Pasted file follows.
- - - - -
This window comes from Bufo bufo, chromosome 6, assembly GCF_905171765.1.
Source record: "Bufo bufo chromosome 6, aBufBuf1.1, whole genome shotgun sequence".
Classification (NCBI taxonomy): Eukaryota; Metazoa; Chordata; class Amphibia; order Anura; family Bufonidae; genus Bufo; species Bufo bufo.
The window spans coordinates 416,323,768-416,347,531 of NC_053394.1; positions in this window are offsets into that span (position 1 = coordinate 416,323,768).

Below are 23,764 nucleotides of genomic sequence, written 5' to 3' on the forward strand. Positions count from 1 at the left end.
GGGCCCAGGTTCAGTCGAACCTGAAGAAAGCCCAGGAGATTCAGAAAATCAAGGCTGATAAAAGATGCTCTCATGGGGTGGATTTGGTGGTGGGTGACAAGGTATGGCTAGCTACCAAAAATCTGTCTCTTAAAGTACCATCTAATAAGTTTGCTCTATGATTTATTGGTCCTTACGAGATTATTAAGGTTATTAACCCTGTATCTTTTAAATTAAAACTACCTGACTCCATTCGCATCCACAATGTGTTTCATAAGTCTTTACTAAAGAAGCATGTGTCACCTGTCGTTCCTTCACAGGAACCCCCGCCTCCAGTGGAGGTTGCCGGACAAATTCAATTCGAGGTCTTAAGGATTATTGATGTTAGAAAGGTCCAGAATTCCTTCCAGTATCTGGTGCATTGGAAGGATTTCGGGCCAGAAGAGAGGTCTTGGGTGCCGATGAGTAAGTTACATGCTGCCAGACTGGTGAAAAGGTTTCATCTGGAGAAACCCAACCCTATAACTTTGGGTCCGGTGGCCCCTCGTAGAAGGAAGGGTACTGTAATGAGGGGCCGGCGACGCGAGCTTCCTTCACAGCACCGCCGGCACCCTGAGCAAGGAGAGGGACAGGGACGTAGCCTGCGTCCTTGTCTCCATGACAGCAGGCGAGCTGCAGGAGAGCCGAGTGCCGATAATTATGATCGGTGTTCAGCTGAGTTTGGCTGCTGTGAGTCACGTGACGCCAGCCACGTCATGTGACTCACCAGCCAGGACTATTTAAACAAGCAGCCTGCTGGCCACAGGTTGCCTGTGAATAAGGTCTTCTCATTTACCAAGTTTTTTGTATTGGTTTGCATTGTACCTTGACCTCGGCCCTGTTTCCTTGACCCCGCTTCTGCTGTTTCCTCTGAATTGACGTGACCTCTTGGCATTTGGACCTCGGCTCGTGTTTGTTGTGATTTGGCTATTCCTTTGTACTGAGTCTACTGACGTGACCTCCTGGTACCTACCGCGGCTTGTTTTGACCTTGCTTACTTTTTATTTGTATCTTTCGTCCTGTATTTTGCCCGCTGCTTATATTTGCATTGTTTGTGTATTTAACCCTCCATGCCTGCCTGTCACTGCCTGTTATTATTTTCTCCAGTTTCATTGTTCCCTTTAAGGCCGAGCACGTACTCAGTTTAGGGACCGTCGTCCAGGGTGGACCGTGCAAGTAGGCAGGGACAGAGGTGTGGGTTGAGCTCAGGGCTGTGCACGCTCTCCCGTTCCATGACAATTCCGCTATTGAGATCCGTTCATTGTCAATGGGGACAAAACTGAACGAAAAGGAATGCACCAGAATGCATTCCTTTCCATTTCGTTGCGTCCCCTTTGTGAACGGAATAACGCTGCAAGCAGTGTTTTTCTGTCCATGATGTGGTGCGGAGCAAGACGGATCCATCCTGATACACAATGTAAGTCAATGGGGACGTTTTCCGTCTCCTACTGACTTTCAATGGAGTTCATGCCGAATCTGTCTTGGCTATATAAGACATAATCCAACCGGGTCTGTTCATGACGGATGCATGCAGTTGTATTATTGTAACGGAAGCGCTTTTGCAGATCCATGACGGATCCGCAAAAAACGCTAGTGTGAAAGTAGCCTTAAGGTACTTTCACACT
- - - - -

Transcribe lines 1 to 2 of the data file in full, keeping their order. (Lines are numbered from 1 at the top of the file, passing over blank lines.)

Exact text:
This window comes from Bufo bufo, chromosome 6, assembly GCF_905171765.1.
Source record: "Bufo bufo chromosome 6, aBufBuf1.1, whole genome shotgun sequence".